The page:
The Leica M is an evolution from the unique culture of rangefinder cameras. At present there is no other digital rangerfinder camera on the market in common with the Leica M. Every innovative company cares the sustainability of its product and Leica is of no exception. The birth of the Leica M (Type 240) has proven that the company catches up fast with the latest technology, making a slight departure from the tradition, albeit it is essentially a camera of still photography.
Switching to a rangefinder system is not an easy decision. The price of the Leica M and lenses may not be the main concern (The Canon flagship 1Dx plus a L lens differs not very much in price with a Leica M with a Summarit-M). I guess in reality the shift from a SLR or DSLR to a rangefinder is perhaps not comfortable to everyone, not to mention other features such as manual focusing or exposure. The learning curve of using a rangefinder is harder. One of my friends expected a lot from Leica but when he held a Leica M body in hand and knew the features of it, he lost his interest.
Leica is a camera that you must think before you press the shutter.
Leica is not only making rangefinder cameras. As you can see there are expanding numbers of Leica branded Panasonic compact cameras. The Leica D-Lux 6 is apparently a Panasonic LX-7. The latest Leica C is also a Audi designed, rebranded Panasonic LF-1. Why does Leica rebrand these small wonders? The answer is obviously simple. Firstly, you don’t expect everyone can afford a second Leica M body. Even if you are a professional photographer, you may find a Leica compact camera a reasonable and decent backup in your pocket. Although these compact cameras deliver excellent quality pictures, many people still find it hard to justify the cosmetic differences (although by cosmetic it means a stylish design).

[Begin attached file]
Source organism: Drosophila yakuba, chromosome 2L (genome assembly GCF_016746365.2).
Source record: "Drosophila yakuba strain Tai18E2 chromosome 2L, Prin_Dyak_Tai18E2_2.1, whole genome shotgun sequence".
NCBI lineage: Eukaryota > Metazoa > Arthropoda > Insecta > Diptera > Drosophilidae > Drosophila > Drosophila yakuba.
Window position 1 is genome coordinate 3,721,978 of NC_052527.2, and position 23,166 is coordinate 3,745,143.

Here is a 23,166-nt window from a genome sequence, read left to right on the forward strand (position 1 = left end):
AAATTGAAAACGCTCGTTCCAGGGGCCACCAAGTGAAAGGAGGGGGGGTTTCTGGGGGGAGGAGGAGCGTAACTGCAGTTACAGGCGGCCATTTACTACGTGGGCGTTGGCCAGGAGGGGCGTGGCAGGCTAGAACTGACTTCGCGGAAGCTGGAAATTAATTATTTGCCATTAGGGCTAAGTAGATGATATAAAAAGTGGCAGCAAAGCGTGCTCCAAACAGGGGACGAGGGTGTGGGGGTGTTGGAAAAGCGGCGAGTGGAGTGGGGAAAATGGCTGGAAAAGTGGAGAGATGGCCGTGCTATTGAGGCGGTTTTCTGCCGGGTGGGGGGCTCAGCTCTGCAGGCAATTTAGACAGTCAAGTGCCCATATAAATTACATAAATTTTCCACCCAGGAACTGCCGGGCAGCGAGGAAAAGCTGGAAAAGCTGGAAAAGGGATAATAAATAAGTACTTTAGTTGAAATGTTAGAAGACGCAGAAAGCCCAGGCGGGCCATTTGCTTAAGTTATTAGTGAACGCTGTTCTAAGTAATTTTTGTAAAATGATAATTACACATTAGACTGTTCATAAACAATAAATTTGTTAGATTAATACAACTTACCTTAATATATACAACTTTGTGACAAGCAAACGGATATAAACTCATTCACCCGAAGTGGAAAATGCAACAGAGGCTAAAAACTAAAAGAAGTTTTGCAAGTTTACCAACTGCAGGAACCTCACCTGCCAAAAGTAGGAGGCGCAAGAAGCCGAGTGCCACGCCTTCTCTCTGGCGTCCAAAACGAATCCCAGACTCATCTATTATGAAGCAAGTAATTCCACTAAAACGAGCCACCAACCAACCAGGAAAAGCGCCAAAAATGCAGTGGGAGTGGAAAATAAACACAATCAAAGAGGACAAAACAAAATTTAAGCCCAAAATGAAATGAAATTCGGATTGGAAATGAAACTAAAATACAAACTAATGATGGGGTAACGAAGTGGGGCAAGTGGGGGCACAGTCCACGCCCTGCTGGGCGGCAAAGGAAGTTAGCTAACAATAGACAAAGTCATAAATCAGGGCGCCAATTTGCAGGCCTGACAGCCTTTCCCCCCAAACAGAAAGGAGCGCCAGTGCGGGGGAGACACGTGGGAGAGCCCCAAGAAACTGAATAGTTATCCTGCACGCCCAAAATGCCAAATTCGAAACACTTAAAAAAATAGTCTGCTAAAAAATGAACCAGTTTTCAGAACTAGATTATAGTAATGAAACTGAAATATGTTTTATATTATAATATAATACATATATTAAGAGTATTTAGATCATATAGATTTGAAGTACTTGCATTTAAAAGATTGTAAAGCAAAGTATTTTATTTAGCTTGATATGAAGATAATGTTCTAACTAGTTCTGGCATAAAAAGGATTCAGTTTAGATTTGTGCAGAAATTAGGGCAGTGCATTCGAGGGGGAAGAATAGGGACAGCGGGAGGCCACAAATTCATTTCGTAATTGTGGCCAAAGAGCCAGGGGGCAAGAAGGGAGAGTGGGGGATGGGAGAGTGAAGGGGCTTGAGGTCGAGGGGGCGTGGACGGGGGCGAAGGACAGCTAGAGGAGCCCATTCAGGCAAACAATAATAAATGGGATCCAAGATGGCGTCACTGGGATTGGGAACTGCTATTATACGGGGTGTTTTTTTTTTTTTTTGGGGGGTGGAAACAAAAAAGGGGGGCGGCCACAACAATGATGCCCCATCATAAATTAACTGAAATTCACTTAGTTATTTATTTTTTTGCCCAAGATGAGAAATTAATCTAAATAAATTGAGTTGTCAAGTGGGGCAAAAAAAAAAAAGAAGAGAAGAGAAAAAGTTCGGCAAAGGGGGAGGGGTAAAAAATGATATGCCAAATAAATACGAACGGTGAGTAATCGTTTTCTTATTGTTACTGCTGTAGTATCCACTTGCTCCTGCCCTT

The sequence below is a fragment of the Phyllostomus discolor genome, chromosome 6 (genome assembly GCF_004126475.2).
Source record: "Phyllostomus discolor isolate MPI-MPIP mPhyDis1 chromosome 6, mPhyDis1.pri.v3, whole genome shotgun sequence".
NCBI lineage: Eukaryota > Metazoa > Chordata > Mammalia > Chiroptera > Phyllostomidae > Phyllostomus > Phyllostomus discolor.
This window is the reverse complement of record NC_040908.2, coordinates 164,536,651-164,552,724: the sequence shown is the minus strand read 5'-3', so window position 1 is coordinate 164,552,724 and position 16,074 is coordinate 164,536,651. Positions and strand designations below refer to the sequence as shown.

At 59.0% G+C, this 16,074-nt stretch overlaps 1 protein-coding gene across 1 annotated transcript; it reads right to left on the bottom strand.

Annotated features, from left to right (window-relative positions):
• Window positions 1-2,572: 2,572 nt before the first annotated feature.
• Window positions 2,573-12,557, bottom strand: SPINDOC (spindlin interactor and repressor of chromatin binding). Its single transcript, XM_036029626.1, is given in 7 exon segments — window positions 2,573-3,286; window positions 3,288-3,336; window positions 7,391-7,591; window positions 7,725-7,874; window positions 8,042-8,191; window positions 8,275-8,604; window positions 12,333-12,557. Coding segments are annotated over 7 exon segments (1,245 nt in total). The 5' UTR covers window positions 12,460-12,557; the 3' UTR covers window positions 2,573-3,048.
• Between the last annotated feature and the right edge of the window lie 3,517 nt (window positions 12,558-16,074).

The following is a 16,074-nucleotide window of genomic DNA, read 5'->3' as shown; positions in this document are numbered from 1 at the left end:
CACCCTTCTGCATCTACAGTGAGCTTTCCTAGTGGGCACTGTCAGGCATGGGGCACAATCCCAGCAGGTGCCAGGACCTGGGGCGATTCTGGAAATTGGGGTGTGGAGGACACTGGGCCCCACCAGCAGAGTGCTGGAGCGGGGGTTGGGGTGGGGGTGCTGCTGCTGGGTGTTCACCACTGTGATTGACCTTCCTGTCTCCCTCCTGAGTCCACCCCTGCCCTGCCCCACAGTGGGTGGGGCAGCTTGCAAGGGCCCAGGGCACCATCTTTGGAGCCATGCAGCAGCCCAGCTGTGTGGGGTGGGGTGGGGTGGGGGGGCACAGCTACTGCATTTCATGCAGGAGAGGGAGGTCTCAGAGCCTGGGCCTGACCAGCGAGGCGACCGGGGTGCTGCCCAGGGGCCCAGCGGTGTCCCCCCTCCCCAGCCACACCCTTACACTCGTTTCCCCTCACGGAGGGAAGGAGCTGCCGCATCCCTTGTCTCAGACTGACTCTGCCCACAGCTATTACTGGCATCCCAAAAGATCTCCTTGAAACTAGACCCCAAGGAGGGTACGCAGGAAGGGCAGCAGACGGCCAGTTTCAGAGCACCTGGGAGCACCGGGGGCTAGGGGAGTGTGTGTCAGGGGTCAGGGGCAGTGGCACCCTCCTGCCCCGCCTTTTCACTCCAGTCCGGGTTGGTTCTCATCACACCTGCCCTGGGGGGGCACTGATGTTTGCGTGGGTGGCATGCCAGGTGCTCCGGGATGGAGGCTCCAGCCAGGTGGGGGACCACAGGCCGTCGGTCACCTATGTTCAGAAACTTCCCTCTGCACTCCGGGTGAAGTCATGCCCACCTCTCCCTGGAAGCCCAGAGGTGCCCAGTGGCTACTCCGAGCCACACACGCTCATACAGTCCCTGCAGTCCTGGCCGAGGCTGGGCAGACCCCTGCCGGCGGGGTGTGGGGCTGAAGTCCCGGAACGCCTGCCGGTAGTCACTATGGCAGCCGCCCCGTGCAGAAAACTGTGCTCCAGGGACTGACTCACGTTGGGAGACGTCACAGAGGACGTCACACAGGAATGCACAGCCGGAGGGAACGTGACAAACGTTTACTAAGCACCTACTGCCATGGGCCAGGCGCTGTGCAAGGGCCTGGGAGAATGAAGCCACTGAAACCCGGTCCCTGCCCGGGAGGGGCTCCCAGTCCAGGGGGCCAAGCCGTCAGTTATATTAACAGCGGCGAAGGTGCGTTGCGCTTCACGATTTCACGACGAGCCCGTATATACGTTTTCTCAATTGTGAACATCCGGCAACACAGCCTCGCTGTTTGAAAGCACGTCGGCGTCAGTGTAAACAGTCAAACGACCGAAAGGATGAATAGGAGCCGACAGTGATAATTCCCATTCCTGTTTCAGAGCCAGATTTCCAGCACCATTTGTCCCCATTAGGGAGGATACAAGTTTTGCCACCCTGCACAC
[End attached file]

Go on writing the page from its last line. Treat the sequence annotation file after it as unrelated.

If you need a bit divergence from the compact cameras, the Leica X2 and Leica X Vario are quite compact but are true and original from the Leica family. The Leica S is also a very capable medium format SLR camera system. No matter how to count, in terms of market share, Leica is still far from being a major player of camera manufacturers.
The strength of the Leica M is the fine optics of the M lenses especially in the focal length of wide angle ranges: there are 11 lenses from 16 mm to 35 mm including the Tri-Elmar-M 16-18-21 mm f/4 ASPH “zoom” lens. Bear in mind, the Leica M may not be an effective tool for close-up photography. There is a Macro-Elmar-M 90 mm f/4 set with the Angle Finder M and Macro-Adapter-M offers the closest distance of 55cm and a reproduction ratio of 1:3, but most of the other M lenses are with a minimum distance of 70mm.
The Leica M is also not efficient in wildlife photography. The maximum focal length of the telephoto lens is the APO-Telyt-M 135 mm f/3.4. It is not quite capable of taking photographs of being close enough to the wild animals in the safaris: think of how to focus them in action.
So what is the Leica M for? Its strength is on the reportage: to capture, to document and to explore. It is best for landscape, people and architecture. It is still less noticeable in events in terms of size (not sure how many professional photographers have switched to the mirrorless system) . I have read in the past some said quite a lot of photographs of the featured articles on the National Geographic were taken from Leica cameras. Now this may not be the case as many digital cameras are fully equipped and engineered. Even the DSLRs can make really wonderful quality pictures.
One must agree that the features on the Leica M are evolutionary not revolutionary. It has responded to the request of many photographers using the previous models. If you are already the Leica M owner, you must have noticed that it is a far more versatile camera than ever . What is making this camera so unique is the way you see through the viewfinder(s) as a master of capturing light, not a slave of modern technology.